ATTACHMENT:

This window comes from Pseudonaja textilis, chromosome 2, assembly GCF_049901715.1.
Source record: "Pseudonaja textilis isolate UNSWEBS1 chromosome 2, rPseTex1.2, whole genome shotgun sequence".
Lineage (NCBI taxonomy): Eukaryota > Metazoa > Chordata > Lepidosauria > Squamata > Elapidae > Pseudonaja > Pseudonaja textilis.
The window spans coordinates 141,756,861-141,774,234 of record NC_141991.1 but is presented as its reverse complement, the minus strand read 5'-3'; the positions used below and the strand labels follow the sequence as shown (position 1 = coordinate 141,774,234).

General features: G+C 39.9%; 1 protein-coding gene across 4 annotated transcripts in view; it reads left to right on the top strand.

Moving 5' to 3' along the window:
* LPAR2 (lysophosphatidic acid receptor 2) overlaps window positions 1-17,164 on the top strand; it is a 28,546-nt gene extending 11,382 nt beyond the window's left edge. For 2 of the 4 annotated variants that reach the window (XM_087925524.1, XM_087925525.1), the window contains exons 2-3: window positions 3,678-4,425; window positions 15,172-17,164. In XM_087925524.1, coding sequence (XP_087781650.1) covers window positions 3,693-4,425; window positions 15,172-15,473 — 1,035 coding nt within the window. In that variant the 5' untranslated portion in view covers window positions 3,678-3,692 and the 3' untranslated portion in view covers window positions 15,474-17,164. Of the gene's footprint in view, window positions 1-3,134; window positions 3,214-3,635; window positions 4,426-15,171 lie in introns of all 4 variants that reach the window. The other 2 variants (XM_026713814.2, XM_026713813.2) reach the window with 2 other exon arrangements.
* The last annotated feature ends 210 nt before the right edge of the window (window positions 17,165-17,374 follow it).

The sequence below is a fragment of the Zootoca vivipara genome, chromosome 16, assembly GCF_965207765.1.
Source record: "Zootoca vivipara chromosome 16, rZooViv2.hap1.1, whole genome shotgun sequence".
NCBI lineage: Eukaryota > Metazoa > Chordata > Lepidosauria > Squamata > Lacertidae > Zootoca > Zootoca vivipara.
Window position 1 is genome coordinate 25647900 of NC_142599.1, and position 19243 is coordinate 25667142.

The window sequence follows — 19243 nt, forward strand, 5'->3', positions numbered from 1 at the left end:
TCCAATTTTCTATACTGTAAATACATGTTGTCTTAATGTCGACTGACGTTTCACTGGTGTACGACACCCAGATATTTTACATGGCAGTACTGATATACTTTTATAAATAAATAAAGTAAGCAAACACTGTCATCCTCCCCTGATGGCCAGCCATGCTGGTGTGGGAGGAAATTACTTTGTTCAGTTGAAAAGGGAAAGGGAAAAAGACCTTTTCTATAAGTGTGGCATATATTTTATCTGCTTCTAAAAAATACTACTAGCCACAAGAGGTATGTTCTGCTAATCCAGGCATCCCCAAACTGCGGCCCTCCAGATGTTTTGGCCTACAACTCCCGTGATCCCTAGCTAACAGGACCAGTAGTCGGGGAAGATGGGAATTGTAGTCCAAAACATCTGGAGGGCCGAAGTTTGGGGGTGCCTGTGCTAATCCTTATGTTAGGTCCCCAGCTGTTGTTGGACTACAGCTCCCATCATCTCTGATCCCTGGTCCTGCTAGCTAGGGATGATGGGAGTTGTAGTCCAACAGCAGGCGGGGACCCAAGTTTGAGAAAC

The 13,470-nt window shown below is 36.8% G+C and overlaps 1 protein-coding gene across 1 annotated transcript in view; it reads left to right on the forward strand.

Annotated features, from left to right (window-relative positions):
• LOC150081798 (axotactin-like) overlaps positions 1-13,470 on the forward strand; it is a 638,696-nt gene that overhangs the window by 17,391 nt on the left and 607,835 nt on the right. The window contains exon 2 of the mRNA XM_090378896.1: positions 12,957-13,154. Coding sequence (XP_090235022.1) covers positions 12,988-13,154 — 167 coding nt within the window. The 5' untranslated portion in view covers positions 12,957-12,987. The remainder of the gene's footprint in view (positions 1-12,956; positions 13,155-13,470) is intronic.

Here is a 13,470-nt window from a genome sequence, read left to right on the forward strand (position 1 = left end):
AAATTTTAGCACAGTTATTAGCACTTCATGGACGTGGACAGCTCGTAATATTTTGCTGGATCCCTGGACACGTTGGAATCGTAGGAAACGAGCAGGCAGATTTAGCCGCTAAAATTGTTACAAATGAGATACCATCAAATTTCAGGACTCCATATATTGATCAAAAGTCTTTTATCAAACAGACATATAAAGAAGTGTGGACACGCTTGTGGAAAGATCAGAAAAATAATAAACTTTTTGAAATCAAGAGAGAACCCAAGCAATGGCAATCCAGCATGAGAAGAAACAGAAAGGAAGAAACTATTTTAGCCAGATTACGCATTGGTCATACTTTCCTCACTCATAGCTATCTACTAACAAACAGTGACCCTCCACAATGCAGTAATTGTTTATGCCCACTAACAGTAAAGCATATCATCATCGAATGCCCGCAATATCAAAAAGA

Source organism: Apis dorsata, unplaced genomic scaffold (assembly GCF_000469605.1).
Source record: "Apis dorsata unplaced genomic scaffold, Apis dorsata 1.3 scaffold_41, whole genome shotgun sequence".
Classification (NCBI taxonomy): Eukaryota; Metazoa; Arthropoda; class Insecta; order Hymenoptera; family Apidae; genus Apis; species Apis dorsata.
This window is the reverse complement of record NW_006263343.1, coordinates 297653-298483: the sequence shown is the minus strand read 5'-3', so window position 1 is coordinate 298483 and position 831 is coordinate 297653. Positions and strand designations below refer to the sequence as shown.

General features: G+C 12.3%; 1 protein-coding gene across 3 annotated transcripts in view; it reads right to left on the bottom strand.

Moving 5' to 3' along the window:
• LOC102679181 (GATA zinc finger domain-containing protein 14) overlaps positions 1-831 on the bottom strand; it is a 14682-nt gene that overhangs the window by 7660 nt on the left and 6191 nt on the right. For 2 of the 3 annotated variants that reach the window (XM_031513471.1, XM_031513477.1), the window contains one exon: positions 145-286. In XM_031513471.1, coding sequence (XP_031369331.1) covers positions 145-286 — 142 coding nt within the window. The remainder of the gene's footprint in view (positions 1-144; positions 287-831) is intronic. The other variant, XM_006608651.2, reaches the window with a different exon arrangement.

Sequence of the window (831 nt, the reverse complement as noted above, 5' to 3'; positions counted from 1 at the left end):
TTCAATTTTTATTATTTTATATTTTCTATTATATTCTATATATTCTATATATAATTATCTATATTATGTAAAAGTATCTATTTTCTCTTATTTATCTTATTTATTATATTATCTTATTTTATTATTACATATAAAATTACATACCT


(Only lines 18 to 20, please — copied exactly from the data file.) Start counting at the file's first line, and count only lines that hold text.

Here is a 13,470-nt window from a genome sequence, read left to right on the forward strand (position 1 = left end):
AAATTTTAGCACAGTTATTAGCACTTCATGGACGTGGACAGCTCGTAATATTTTGCTGGATCCCTGGACACGTTGGAATCGTAGGAAACGAGCAGGCAGATTTAGCCGCTAAAATTGTTACAAATGAGATACCATCAAATTTCAGGACTCCATATATTGATCAAAAGTCTTTTATCAAACAGACATATAAAGAAGTGTGGACACGCTTGTGGAAAGATCAGAAAAATAATAAACTTTTTGAAATCAAGAGAGAACCCAAGCAATGGCAATCCAGCATGAGAAGAAACAGAAAGGAAGAAACTATTTTAGCCAGATTACGCATTGGTCATACTTTCCTCACTCATAGCTATCTACTAACAAACAGTGACCCTCCACAATGCAGTAATTGTTTATGCCCACTAACAGTAAAGCATATCATCATCGAATGCCCGCAATATCAAAAAGA

Source organism: Apis dorsata, unplaced genomic scaffold (assembly GCF_000469605.1).